Ask Amy: The Pressure to Change Her Last Name

By Amy Dickinson | January 29th, 2021

And mother doesn't know what to do about it

Engaged woman feels pressure to change her last name

Dear Amy: Our 28-year-old daughter recently became engaged to a wonderful young man. We couldn’t be happier for them. They plan to marry in two years, after they complete their graduate degrees.

So, what could go wrong?

His parents are adamant that our daughter take her fiance’s last name when they are married. She already has research papers published with her current name, and she likes her name and doesn’t want to change it.

To his credit, her fiancé has told his parents that she’s not changing it and that’s that.

Nevertheless, they continue to bring up the issue. They claim that people will think their son and our daughter are divorced if they have different names. More hurtfully, they say that this young couple won’t be a “real” family without the same last name, as if sharing the same name or same religion or ethnicity is more important than the love, understanding, and support for each other that should be the heart of a family.

Our daughter feels that she is disappointing his parents, and she has begun to feel uncomfortable around them. This is a sad way to begin what will be a long personal relationship.

My husband and I offer advice to our adult children only when it is asked for, and we don’t pout if the advice isn’t taken. We hope her fiance’s parents might see this letter and resist the urge to butt in where their advice is not wanted.

— Non-Meddling Mom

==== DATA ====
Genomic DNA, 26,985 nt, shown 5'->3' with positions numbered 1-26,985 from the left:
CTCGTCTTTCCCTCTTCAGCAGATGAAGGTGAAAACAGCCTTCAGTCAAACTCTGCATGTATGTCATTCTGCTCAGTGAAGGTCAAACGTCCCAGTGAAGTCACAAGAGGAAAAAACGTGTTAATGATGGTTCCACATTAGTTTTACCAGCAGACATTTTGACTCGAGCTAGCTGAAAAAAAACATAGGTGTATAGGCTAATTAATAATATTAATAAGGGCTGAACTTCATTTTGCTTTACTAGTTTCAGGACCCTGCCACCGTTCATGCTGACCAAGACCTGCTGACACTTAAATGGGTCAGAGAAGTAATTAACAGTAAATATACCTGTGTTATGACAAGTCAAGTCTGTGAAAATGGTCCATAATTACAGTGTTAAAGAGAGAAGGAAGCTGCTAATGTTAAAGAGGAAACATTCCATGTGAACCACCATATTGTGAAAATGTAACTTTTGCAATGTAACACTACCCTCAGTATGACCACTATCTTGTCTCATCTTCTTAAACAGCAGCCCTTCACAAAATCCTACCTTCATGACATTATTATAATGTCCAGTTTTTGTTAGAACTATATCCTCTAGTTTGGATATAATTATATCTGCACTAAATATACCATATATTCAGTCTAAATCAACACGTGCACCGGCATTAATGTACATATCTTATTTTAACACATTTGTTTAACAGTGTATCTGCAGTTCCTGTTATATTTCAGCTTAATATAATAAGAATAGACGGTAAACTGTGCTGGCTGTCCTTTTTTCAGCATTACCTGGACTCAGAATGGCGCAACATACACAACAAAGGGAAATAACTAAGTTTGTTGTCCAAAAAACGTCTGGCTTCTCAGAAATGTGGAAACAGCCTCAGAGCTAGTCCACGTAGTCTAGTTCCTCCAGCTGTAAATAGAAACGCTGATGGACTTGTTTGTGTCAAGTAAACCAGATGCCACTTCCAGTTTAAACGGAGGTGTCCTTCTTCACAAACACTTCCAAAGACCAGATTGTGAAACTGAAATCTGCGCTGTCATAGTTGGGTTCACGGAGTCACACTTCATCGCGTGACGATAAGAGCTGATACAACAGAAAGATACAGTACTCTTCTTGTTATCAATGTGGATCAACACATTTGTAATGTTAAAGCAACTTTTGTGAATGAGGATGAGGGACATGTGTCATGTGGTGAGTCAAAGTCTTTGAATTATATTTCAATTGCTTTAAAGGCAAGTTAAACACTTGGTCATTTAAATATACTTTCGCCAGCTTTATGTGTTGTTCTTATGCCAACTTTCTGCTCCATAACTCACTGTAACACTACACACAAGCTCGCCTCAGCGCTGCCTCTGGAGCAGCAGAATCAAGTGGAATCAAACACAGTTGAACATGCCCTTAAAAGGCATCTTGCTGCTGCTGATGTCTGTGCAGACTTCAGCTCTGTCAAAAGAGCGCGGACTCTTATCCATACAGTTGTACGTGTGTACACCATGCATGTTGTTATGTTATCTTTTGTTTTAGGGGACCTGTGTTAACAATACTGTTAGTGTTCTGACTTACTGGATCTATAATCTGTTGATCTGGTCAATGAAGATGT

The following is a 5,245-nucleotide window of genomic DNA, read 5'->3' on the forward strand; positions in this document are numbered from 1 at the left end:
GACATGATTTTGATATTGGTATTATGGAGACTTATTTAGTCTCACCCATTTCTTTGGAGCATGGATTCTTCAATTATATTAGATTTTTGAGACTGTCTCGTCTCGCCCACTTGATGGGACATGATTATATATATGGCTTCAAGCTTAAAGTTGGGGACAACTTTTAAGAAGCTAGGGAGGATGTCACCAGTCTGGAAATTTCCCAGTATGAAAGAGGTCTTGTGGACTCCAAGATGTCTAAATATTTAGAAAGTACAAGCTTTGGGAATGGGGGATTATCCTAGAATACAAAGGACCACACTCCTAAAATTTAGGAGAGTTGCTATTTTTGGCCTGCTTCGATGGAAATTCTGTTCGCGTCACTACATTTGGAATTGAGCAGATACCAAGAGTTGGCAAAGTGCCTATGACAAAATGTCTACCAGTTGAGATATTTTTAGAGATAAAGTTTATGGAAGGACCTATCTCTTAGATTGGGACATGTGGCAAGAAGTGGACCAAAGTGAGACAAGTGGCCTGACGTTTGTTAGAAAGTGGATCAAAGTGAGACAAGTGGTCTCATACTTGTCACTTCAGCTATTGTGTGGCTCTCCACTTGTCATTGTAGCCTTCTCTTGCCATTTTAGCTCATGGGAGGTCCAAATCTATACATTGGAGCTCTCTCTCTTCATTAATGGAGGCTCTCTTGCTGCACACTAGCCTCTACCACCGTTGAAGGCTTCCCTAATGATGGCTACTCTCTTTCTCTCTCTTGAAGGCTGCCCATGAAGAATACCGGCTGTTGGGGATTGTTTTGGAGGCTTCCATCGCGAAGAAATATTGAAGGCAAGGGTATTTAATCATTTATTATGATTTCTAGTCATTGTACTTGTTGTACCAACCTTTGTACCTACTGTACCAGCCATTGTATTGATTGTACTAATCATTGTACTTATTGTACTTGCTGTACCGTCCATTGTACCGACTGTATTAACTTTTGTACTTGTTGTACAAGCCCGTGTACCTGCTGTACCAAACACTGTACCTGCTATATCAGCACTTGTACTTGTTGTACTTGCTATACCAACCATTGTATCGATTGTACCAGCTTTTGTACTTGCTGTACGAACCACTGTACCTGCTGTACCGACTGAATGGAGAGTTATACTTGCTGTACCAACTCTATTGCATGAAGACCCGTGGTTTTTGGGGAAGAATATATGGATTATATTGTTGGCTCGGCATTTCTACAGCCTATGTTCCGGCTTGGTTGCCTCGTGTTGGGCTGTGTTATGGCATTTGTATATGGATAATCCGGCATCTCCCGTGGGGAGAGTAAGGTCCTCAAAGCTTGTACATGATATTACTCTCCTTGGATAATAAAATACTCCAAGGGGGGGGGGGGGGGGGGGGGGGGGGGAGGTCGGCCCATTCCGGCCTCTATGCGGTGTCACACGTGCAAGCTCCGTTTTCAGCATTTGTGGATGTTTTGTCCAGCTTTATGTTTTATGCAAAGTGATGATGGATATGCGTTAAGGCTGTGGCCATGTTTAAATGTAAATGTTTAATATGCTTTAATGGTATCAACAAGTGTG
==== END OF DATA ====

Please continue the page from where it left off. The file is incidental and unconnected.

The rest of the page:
Dear Mom: Around 1 in 5 American women choose to keep their surname upon marriage. Some couples choose to hyphenate, and some take their spouse’s name but continue to use their surname professionally. It’s hard to imagine that – in this day and age – a woman’s choice to keep her birth surname is still an issue that upsets people.

You aren’t meddling directly (good for you), but your attempt to communicate with your future son-in-law’s parents through this column speaks volumes. In fact, you are actually quite attached to this issue and worried about the outcome. You are meddling-by-proxy.

Your daughter’s fiancé has stated unequivocally to his parents that your daughter will not be changing her name. Your daughter should also handle this directly, respectfully, and with good humor understanding that her in-laws may always feel a little bit wounded or judgmental about her choice. After she explains that keeping her surname is nonnegotiable, there really is no reason to discuss this further.

Handling this well, firmly, and with certitude will set the stage for other choices the couple will make.

Want to get even more life tips from Amy? Read more of her advice columns here!

In the tradition of the great personal advice columnists, Chicago Tribune’s Amy Dickinson is a plainspoken straight shooter who relates to readers of all ages. She answers personal questions by addressing issues from both her head and her heart. A solid reporter, Dickinson researches her topics to provide readers with informed opinions and answers. Ask Amy, P.O. Box 194, Freeville, NY 13068

© 2021 by Amy Dickinson

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